Thursday, February 7, 2013

Behavior Results Of Nicotine

In his article, "Smoke Gets in Your Brain," Professor of Biology, Henry A. Lester, Bren School of Environmental Science & Management at UCSB, describes the neurological effects of nicotine addiction. There are quite a few behavior patterns and habits altered by the use of this drug.


Compulsive drug-seeking behavior is the result of chemical (neurotransmitters) changes in the brain that stimulate the desire for another cigarette to recreate the "good feelings" associated with nicotine consumption, as cited by The Endowment for Human Development in their "Research Report Series: Nicotine Addiction."

Appetite Suppression

The Endowment for Human Development's "Research Report Series: Nicotine Addiction," also relates how the effect of nicotine on the metabolic process induces a state of hyperglycemia (elevated blood sugar). The effect of hyperglycemia on appetite suppression is discussed in the article, "Drugs and Smoking."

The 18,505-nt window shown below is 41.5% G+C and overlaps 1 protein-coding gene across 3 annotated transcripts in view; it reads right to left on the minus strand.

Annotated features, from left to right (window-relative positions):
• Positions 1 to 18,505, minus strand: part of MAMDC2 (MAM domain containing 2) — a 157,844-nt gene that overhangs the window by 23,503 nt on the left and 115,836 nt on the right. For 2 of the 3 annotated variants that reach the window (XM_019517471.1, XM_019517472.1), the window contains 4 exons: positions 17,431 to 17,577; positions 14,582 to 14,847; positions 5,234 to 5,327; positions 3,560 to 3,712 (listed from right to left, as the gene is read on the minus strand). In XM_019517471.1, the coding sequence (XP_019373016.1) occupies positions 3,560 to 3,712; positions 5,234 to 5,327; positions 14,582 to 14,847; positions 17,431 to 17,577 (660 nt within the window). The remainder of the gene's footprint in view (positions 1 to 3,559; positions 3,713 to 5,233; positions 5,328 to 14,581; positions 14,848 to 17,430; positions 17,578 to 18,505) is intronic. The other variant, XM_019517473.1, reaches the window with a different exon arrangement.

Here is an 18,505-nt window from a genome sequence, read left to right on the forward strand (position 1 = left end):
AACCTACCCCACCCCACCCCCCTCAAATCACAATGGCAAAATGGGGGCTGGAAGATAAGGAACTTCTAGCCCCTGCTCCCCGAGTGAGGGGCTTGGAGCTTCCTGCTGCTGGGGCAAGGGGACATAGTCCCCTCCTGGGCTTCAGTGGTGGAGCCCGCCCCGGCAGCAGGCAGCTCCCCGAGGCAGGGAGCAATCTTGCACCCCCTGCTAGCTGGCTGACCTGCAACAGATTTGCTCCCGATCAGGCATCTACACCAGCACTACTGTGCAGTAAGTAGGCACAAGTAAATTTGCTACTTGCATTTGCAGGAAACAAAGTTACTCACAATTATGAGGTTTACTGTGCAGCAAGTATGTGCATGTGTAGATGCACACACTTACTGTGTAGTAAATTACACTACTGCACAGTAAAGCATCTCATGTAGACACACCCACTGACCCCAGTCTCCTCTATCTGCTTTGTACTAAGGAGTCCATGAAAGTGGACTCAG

In their article relating to studies involving smoking and sleep patterns, Consumer, February 4, 2008, discusses the relationship of nicotine to changes in sleep patterns.

Disregard for Health

The alteration in brain chemicals caused by nicotine addiction, with the accompanying compulsive need for cigarettes, is behind the failure of most smokers to quit in spite of negative health warnings as reported in's article, "What's in Smoke".

Chemically Induced Alertness

In the article "Drugs and Smoking", Princeton University Health Services details the mechanism by which nicotine chemically stimulates increased alertness and energy.

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